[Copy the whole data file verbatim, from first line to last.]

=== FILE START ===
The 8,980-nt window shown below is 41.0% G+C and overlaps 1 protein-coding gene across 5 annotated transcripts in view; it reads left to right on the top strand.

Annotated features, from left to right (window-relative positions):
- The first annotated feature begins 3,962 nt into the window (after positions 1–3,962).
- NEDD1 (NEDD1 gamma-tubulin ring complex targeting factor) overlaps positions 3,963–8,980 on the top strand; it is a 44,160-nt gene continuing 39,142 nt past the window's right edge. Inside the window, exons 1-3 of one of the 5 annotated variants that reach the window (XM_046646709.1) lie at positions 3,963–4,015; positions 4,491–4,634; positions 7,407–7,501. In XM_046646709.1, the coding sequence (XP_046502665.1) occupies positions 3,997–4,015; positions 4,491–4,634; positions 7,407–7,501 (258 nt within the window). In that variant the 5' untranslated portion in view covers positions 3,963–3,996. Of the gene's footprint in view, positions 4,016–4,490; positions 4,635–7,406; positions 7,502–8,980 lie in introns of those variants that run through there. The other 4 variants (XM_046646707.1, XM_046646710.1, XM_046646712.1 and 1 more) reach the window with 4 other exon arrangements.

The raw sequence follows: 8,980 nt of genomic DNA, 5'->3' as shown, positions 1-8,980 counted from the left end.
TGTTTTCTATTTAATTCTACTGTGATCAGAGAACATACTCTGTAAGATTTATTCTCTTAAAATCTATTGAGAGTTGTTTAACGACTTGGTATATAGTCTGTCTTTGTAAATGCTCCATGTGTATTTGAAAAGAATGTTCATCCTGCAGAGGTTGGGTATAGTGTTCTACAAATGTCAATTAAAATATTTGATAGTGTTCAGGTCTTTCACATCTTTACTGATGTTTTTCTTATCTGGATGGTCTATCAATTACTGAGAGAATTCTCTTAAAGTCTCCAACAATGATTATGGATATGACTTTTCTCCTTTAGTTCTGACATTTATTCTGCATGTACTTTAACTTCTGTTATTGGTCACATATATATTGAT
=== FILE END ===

The 8,980-nt window shown below is 41.0% G+C and overlaps 1 protein-coding gene across 5 annotated transcripts in view; it reads left to right on the top strand.

Annotated features, from left to right (window-relative positions):
- The first annotated feature begins 3,962 nt into the window (after positions 1–3,962).
- NEDD1 (NEDD1 gamma-tubulin ring complex targeting factor) overlaps positions 3,963–8,980 on the top strand; it is a 44,160-nt gene continuing 39,142 nt past the window's right edge. Inside the window, exons 1-3 of one of the 5 annotated variants that reach the window (XM_046646709.1) lie at positions 3,963–4,015; positions 4,491–4,634; positions 7,407–7,501. In XM_046646709.1, the coding sequence (XP_046502665.1) occupies positions 3,997–4,015; positions 4,491–4,634; positions 7,407–7,501 (258 nt within the window). In that variant the 5' untranslated portion in view covers positions 3,963–3,996. Of the gene's footprint in view, positions 4,016–4,490; positions 4,635–7,406; positions 7,502–8,980 lie in introns of those variants that run through there. The other 4 variants (XM_046646707.1, XM_046646710.1, XM_046646712.1 and 1 more) reach the window with 4 other exon arrangements.

The raw sequence follows: 8,980 nt of genomic DNA, 5'->3' as shown, positions 1-8,980 counted from the left end.
TGTTTTCTATTTAATTCTACTGTGATCAGAGAACATACTCTGTAAGATTTATTCTCTTAAAATCTATTGAGAGTTGTTTAACGACTTGGTATATAGTCTGTCTTTGTAAATGCTCCATGTGTATTTGAAAAGAATGTTCATCCTGCAGAGGTTGGGTATAGTGTTCTACAAATGTCAATTAAAATATTTGATAGTGTTCAGGTCTTTCACATCTTTACTGATGTTTTTCTTATCTGGATGGTCTATCAATTACTGAGAGAATTCTCTTAAAGTCTCCAACAATGATTATGGATATGACTTTTCTCCTTTAGTTCTGACATTTATTCTGCATGTACTTTAACTTCTGTTATTGGTCACATATATATTGAT